My teaching experience includes undergraduate, graduate, and executive courses for a variety of audiences in the U.S., Brazil, and Germany. Their contents range from technical issues in information technology to the managerial challenges faced by IT executives in large organizations.

I am a firm believer in the transformative power of education. More than being a process for mastering skills, education is an essential element of our lifelong journey towards the realization of our potential as individuals and as members of a diverse, ever-changing global community. When infused with an unbiased, critical stance towards knowledge and the process of learning, education can be a means to achieve emancipation and self-actualization and to promote well-being.

In my view, teaching is a way of making a difference in people’s lives. My goals for my undergraduate and graduate students go beyond the mere memorization of concepts and the mastery of computer tools. I emphasize the development of higher-level competencies, such as critical and analytical thinking, communication, creativity, and collaboration, which are essential for effective problem-solving in different work settings and knowledge domains. I believe these competencies are key to have a successful career in any type of organization nowadays.

I believe our capacity to understand and adequately model problems depends on the development of flexible mental models through accumulated hands-on experience. Accordingly, I adopt a variety of teaching methods to shorten the distance between the classroom and the workplace. In my Business Analytics courses, students apply Statistics and optimization concepts and techniques in projects that use a variety of datasets. To perform their analyses, they learn to use software such as R and AMPL. Over the term, I introduce business dilemmas and ask students to play the role of consultants to a certain organization. In this way, they learn to prepare reports that are not only consistent from a conceptual standpoint but also written with the needs of decision-makers in mind. When I teach technical courses on IT, I create a variety of exercises and short projects to help students acquire practical skills. For example, they create databases in MS Access and connect them to MS Excel to simulate a Business Intelligence environment, and analyze network traffic with tools such as Wireshark to have a better understanding of the principles of networking and TCP/IP. Even in my graduate courses in Information Systems and Business Process Management, students go beyond the analyses of cases and news articles and develop projects and reports on specific topics based on data they collect on real organizations.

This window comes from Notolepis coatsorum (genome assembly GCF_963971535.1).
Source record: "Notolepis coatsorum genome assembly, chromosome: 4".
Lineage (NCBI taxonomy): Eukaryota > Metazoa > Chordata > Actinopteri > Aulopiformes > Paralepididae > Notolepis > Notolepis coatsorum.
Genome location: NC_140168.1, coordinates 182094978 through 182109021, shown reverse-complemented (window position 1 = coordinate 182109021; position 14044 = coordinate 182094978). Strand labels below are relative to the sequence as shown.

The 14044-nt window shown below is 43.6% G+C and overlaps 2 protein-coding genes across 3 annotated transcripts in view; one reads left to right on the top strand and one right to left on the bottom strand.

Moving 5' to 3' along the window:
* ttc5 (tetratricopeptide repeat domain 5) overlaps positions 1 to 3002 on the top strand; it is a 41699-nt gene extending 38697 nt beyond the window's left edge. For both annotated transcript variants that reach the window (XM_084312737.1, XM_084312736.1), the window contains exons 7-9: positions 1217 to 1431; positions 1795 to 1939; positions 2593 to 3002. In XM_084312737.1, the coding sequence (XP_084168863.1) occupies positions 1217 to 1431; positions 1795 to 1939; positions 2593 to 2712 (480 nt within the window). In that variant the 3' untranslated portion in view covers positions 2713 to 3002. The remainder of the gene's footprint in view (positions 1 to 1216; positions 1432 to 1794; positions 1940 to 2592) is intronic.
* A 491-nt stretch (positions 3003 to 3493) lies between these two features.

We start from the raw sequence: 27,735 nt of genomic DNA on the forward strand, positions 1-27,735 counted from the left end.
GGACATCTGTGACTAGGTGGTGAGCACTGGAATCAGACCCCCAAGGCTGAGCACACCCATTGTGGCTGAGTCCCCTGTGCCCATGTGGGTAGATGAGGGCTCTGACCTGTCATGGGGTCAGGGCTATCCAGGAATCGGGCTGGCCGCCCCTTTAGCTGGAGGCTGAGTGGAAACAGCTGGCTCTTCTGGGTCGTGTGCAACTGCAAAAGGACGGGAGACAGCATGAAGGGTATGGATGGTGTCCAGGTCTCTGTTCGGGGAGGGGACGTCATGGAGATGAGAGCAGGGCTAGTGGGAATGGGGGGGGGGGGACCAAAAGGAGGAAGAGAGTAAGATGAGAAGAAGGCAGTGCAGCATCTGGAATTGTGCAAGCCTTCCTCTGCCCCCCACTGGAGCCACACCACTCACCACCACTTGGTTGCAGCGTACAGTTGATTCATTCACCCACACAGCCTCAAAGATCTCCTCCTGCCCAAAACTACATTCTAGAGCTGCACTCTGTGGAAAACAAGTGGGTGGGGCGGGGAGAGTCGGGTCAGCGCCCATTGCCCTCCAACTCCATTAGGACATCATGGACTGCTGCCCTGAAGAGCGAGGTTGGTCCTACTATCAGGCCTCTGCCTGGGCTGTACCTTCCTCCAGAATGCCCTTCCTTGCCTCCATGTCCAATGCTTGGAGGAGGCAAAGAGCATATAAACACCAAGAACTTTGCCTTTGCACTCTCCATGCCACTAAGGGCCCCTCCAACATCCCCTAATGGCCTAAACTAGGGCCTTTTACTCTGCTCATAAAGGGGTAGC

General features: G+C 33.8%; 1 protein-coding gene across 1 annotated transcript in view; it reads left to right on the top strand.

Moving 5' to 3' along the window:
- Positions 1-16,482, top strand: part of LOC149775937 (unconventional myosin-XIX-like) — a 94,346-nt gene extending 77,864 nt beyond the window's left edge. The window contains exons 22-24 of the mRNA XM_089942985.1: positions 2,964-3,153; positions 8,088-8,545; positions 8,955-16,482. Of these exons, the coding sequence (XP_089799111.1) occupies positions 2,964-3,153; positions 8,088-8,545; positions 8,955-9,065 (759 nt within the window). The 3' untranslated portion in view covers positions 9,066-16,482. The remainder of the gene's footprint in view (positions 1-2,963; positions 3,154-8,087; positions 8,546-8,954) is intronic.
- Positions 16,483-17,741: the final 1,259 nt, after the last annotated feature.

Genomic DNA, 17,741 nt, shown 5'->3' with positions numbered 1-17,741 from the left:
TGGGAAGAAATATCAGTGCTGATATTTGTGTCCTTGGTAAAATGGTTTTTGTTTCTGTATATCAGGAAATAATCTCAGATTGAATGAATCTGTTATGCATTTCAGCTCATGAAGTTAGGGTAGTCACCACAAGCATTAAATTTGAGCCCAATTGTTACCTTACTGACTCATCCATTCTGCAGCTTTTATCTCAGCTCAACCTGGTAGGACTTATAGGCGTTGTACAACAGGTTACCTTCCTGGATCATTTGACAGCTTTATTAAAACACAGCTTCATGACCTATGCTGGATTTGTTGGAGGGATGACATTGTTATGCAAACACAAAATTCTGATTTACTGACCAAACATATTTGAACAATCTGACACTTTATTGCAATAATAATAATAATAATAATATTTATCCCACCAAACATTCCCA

I use a variety of methods to gauge the extent to which students achieve the intended goals. Knowledge acquisition and problem-solving skills are evaluated in exams and in several quizzes and tests that are given shortly after finishing a major topic. I prefer to use open questions in which students must apply concepts to evaluate a practical situation and provide recommendations. Their reasoning must be explicit, so that I can evaluate their analytical and critical thinking skills. Group projects and case reports and presentations provide additional opportunities to assess the development of practical and higher-level competencies. Together with class discussions, they also allow me to evaluate how well students are able to communicate their views and work in a collaborative environment. To this end, I complement my own assessment with team members’ input on the contribution of each of their peers to the accomplishment of their common goals.